Saturday, 27 September 2008

Beads! Beads! Beads!!

Ever since our distant ancestors lived in caves we have made body ornaments - from sharks teeth, from bones, from cowrie shells, dried berries and, of course, beads. Beads made of wood, clay, dried berries etc.
Once you start beading it is very easy to become obsessive about collecting beads as there are some very beautiful glass beads to be had these days. In fact, you can get carried away and buy individual beads which are lovely in themselves. I've bought a few and never found a use for them! You can see one or two of them in the photograph, together with some of the things I have made.
Some of the beads in the fringe on the specs case (they are mostly dull blue or green, without the shine of the glass ones) were made for me by a very clever friend, who works in polymer clay.
The specs case was probably the easiest to make of all the things in the photograph. Once you have established the bottom row of 76 seed beads the rest grows quickly. There are only about twenty-four rows in the case as you can thread a whole"stripe" on in one row. And making the fringe is fun because you can lay all the beads you are going to use out on a table and fiddle about moving them until you get the best effect.
The case is lined with a piece of painted vilene cut to size and sewn, then pushed into the case and secured with the top row of gold beads.
I can recommend beading as a relaxing hobby but BE WARNED: beading is obsessive - once you begin to send for brochures, visit craft fairs, find beading shops - you are hooked and you see some beads which you simply have to have. I haven't done any beading for several years but I still have thousands of beads waiting to be used. It is a bit like patchwork - some material is so pretty you just have to have it even if it means keeping it in the cupboard and taking it out now and then to gloat over it!!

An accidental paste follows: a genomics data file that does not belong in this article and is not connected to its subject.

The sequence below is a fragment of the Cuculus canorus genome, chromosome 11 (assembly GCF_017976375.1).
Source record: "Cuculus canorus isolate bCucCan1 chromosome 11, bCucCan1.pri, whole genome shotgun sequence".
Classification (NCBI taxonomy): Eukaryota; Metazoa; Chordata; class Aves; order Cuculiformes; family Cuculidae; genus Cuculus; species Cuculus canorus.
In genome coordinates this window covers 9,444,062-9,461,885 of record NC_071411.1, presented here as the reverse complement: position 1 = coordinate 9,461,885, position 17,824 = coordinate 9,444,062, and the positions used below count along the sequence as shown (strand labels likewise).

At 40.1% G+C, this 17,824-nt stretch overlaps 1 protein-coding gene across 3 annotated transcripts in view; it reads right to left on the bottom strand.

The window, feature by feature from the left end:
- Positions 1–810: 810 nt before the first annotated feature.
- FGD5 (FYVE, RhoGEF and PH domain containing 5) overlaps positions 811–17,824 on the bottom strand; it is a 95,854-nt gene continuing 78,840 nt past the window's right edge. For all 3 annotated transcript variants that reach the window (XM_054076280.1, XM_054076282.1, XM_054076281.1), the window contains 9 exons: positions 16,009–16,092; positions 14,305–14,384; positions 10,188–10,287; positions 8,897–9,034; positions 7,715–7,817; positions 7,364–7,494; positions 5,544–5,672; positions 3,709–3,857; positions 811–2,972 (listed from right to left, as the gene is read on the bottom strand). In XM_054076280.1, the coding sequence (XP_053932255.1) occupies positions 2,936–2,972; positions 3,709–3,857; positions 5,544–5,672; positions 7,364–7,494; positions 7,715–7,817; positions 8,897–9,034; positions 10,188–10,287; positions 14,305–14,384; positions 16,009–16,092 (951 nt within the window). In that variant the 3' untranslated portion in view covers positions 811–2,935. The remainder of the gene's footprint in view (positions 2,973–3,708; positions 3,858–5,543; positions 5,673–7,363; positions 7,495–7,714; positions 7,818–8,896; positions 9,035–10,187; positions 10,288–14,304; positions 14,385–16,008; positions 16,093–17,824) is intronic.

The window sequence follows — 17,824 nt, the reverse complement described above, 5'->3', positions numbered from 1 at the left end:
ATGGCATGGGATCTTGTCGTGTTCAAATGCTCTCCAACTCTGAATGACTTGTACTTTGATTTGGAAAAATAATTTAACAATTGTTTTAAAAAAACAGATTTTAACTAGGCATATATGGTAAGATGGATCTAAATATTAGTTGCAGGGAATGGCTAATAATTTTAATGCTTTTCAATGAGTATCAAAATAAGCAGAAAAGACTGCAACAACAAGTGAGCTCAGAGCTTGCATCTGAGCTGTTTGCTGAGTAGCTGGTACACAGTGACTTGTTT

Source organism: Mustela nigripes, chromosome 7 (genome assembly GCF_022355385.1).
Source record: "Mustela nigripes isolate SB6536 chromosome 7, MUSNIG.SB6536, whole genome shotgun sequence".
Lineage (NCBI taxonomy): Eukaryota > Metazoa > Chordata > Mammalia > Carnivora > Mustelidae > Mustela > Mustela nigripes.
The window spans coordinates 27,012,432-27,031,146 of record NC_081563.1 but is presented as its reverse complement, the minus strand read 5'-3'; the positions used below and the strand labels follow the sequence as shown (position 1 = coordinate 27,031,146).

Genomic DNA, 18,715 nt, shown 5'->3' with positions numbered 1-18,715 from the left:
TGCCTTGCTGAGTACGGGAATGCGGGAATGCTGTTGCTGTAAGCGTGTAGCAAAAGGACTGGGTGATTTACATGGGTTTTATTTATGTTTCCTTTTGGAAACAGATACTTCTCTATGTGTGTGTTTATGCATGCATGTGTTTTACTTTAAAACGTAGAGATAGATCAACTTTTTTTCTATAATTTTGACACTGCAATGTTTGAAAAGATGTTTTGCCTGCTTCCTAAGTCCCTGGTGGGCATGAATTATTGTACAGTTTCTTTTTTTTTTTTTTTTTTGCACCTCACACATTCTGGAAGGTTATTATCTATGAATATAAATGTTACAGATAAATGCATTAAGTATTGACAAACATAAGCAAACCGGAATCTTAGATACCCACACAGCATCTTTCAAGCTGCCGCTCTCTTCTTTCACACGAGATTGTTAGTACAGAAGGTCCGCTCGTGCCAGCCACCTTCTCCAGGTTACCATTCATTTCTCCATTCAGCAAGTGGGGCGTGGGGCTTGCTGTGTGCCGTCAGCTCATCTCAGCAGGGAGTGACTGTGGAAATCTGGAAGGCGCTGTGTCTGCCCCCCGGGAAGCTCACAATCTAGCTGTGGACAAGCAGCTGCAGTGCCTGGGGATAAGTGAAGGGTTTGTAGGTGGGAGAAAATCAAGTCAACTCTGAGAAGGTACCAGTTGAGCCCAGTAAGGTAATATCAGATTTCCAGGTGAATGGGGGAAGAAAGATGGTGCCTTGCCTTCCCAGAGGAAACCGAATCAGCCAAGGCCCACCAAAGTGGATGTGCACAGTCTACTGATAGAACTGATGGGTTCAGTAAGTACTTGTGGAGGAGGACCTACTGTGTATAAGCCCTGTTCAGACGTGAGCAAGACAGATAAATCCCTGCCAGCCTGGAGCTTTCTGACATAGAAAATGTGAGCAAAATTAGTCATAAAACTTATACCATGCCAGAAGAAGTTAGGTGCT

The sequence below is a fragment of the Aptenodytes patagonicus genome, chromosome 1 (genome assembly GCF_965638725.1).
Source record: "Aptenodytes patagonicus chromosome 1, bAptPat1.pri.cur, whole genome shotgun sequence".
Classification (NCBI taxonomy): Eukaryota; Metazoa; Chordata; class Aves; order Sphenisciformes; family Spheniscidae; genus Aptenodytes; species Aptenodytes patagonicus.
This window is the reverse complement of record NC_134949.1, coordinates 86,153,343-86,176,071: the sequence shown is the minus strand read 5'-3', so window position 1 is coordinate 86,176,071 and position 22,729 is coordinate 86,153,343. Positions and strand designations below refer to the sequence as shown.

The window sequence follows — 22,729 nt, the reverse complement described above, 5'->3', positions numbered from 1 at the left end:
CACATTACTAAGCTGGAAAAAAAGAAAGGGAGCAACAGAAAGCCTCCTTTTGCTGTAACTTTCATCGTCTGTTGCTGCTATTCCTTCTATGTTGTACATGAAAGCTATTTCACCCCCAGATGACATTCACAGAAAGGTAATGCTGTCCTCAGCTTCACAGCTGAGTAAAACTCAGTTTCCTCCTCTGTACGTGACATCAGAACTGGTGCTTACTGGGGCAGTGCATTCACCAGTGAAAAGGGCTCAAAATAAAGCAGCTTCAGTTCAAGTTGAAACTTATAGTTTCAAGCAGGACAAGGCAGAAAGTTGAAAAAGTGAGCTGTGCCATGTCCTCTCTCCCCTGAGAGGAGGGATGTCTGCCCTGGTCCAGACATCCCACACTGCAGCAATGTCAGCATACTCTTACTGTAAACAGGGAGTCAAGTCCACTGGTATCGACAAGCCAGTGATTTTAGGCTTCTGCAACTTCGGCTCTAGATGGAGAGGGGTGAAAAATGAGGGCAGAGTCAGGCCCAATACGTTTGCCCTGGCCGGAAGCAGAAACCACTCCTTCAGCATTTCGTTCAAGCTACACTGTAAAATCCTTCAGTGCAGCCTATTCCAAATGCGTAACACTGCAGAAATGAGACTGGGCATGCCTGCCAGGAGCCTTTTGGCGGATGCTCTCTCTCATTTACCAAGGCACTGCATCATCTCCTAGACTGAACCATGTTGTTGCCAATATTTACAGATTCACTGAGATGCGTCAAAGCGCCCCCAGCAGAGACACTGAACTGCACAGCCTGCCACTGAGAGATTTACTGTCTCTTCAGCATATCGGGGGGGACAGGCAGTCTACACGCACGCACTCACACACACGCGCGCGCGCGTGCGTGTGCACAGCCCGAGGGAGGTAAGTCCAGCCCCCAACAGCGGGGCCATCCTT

9 comments:

Loren said...

My mother bought me an "Indian" bead weaving loom as a young boy, and I've never quite gotten over the fascination with it, though my ex still has the authentic Indian beads I bought from the Plains Indians.

I have drawers full of beading supplies, but seldom manage to get it out and actually work on them.

Janice Thomson said...

These are really beautiful Weaver.
A friend uses the bigger beads for necklaces and bracelets. She just loves beading too.

BT said...

Fabulous things there, weaver. Our neighbour is a beader, she sells at craft fairs. She makes complicated necklaces where you have to go up and down and back and count!! It'd drive me mad!

I don't think my eyes could cope with those tiny ones. I do love them though, and have loads of them, mostly from old necklaces I've bought in charity shops and taken apart!

Pauline said...

I know that feeling of gloating over having something beautiful in hand to look at, even if you don't use it. Somewhere I have a "recipe" for making beads out of rose petals. If I ever come across it, I'll forward it to you. Who knows what incarnation a rose may have in your hands.

Thanks for stopping by and leaving the lovely comment on my site :)

The Weaver of Grass said...

I used to have a loom, Loren - I had completely forgotten about it - I must look it out. You really need "native" beads for loom work I think - would love some Plains Indian beads - must look out for some next time I come to US. Went to several Navajo markets earlier this year in Arisona but never thought to look for beads.

The Weaver of Grass said...

Yes, Janice, I could use up some of my bigger beads that way - but just have to wait for inspiration (don't we all).

The Weaver of Grass said...

My eyes are failing a bit b.t. so perhaps I would need one of those magnifying lenses if I took up beading again.

The Weaver of Grass said...

Rose petal beads!! Love it, Pauline. Please find the recipe/pattern and send it on to me - can't wait to try it!

Pamela Terry and Edward said...

Ooh, very pretty!
Right now I'm busy working with wool!!